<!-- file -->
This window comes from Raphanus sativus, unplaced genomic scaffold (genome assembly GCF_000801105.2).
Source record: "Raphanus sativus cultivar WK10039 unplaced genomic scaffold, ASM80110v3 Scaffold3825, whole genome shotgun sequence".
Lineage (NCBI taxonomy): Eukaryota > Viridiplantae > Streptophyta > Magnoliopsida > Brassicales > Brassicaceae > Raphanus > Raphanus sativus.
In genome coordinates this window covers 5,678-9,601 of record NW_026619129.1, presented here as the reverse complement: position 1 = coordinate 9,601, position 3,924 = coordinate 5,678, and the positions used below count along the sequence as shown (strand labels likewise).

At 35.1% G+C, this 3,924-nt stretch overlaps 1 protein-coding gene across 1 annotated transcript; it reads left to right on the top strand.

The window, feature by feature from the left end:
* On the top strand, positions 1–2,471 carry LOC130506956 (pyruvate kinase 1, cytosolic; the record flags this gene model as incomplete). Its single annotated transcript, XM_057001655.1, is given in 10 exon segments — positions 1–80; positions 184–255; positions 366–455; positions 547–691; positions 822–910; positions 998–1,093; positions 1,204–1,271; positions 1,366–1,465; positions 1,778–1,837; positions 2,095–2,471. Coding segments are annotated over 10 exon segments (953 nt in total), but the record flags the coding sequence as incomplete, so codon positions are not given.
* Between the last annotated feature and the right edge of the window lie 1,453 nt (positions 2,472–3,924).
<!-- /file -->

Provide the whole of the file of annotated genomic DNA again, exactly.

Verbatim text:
This window comes from Raphanus sativus, unplaced genomic scaffold (genome assembly GCF_000801105.2).
Source record: "Raphanus sativus cultivar WK10039 unplaced genomic scaffold, ASM80110v3 Scaffold3825, whole genome shotgun sequence".
Lineage (NCBI taxonomy): Eukaryota > Viridiplantae > Streptophyta > Magnoliopsida > Brassicales > Brassicaceae > Raphanus > Raphanus sativus.
In genome coordinates this window covers 5,678-9,601 of record NW_026619129.1, presented here as the reverse complement: position 1 = coordinate 9,601, position 3,924 = coordinate 5,678, and the positions used below count along the sequence as shown (strand labels likewise).

At 35.1% G+C, this 3,924-nt stretch overlaps 1 protein-coding gene across 1 annotated transcript; it reads left to right on the top strand.

The window, feature by feature from the left end:
* On the top strand, positions 1–2,471 carry LOC130506956 (pyruvate kinase 1, cytosolic; the record flags this gene model as incomplete). Its single annotated transcript, XM_057001655.1, is given in 10 exon segments — positions 1–80; positions 184–255; positions 366–455; positions 547–691; positions 822–910; positions 998–1,093; positions 1,204–1,271; positions 1,366–1,465; positions 1,778–1,837; positions 2,095–2,471. Coding segments are annotated over 10 exon segments (953 nt in total), but the record flags the coding sequence as incomplete, so codon positions are not given.
* Between the last annotated feature and the right edge of the window lie 1,453 nt (positions 2,472–3,924).